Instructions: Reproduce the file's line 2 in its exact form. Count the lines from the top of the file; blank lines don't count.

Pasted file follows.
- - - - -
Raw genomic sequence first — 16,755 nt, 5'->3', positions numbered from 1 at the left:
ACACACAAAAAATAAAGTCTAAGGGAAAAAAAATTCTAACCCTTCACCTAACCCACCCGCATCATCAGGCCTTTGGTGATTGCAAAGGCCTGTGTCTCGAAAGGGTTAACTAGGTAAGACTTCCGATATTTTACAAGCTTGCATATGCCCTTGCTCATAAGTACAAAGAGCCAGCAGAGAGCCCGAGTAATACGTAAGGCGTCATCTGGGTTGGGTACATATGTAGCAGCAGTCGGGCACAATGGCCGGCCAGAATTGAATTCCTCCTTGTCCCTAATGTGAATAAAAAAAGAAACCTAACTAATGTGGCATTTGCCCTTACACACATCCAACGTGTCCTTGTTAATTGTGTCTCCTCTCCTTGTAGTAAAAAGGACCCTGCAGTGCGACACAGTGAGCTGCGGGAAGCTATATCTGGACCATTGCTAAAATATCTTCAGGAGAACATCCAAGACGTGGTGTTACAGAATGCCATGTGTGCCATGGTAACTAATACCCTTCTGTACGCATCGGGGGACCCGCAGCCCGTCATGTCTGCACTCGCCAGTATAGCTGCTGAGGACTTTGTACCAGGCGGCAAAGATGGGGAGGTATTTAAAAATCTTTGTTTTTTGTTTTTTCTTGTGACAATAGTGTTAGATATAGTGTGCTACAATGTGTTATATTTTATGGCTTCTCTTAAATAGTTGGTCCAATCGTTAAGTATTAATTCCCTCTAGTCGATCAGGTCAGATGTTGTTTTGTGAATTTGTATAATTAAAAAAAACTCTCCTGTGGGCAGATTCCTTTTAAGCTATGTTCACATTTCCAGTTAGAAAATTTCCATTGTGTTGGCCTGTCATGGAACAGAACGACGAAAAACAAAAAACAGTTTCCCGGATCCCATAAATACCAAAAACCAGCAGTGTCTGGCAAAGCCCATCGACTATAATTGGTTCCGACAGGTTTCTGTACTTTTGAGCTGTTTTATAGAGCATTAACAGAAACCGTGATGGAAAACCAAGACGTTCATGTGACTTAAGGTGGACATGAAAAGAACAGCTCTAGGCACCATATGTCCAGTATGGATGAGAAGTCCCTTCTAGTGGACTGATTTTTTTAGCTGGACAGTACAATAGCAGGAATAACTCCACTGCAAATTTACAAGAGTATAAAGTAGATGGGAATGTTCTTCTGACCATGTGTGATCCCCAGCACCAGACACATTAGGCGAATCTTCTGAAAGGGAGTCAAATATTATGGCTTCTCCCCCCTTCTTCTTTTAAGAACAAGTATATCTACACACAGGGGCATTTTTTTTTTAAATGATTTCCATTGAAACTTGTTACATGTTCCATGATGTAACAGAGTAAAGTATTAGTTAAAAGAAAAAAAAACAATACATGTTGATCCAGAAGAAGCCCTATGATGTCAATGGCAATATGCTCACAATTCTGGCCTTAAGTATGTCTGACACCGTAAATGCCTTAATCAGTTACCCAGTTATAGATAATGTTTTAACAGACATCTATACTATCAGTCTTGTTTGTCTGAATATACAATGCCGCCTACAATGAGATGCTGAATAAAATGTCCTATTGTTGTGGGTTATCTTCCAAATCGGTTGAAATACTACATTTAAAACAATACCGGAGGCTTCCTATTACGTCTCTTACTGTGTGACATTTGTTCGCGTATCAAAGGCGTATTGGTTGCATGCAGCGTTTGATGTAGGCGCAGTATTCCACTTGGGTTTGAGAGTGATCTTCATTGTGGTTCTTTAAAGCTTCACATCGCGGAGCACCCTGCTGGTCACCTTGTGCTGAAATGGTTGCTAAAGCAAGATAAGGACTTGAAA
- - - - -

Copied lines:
ACACACAAAAAATAAAGTCTAAGGGAAAAAAAATTCTAACCCTTCACCTAACCCACCCGCATCATCAGGCCTTTGGTGATTGCAAAGGCCTGTGTCTCGAAAGGGTTAACTAGGTAAGACTTCCGATATTTTACAAGCTTGCATATGCCCTTGCTCATAAGTACAAAGAGCCAGCAGAGAGCCCGAGTAATACGTAAGGCGTCATCTGGGTTGGGTACATATGTAGCAGCAGTCGGGCACAATGGCCGGCCAGAATTGAATTCCTCCTTGTCCCTAATGTGAATAAAAAAAGAAACCTAACTAATGTGGCATTTGCCCTTACACACATCCAACGTGTCCTTGTTAATTGTGTCTCCTCTCCTTGTAGTAAAAAGGACCCTGCAGTGCGACACAGTGAGCTGCGGGAAGCTATATCTGGACCATTGCTAAAATATCTTCAGGAGAACATCCAAGACGTGGTGTTACAGAATGCCATGTGTGCCATGGTAACTAATACCCTTCTGTACGCATCGGGGGACCCGCAGCCCGTCATGTCTGCACTCGCCAGTATAGCTGCTGAGGACTTTGTACCAGGCGGCAAAGATGGGGAGGTATTTAAAAATCTTTGTTTTTTGTTTTTTCTTGTGACAATAGTGTTAGATATAGTGTGCTACAATGTGTTATATTTTATGGCTTCTCTTAAATAGTTGGTCCAATCGTTAAGTATTAATTCCCTCTAGTCGATCAGGTCAGATGTTGTTTTGTGAATTTGTATAATTAAAAAAAACTCTCCTGTGGGCAGATTCCTTTTAAGCTATGTTCACATTTCCAGTTAGAAAATTTCCATTGTGTTGGCCTGTCATGGAACAGAACGACGAAAAACAAAAAACAGTTTCCCGGATCCCATAAATACCAAAAACCAGCAGTGTCTGGCAAAGCCCATCGACTATAATTGGTTCCGACAGGTTTCTGTACTTTTGAGCTGTTTTATAGAGCATTAACAGAAACCGTGATGGAAAACCAAGACGTTCATGTGACTTAAGGTGGACATGAAAAGAACAGCTCTAGGCACCATATGTCCAGTATGGATGAGAAGTCCCTTCTAGTGGACTGATTTTTTTAGCTGGACAGTACAATAGCAGGAATAACTCCACTGCAAATTTACAAGAGTATAAAGTAGATGGGAATGTTCTTCTGACCATGTGTGATCCCCAGCACCAGACACATTAGGCGAATCTTCTGAAAGGGAGTCAAATATTATGGCTTCTCCCCCCTTCTTCTTTTAAGAACAAGTATATCTACACACAGGGGCATTTTTTTTTTAAATGATTTCCATTGAAACTTGTTACATGTTCCATGATGTAACAGAGTAAAGTATTAGTTAAAAGAAAAAAAAACAATACATGTTGATCCAGAAGAAGCCCTATGATGTCAATGGCAATATGCTCACAATTCTGGCCTTAAGTATGTCTGACACCGTAAATGCCTTAATCAGTTACCCAGTTATAGATAATGTTTTAACAGACATCTATACTATCAGTCTTGTTTGTCTGAATATACAATGCCGCCTACAATGAGATGCTGAATAAAATGTCCTATTGTTGTGGGTTATCTTCCAAATCGGTTGAAATACTACATTTAAAACAATACCGGAGGCTTCCTATTACGTCTCTTACTGTGTGACATTTGTTCGCGTATCAAAGGCGTATTGGTTGCATGCAGCGTTTGATGTAGGCGCAGTATTCCACTTGGGTTTGAGAGTGATCTTCATTGTGGTTCTTTAAAGCTTCACATCGCGGAGCACCCTGCTGGTCACCTTGTGCTGAAATGGTTGCTAAAGCAAGATAAGGACTTGAAA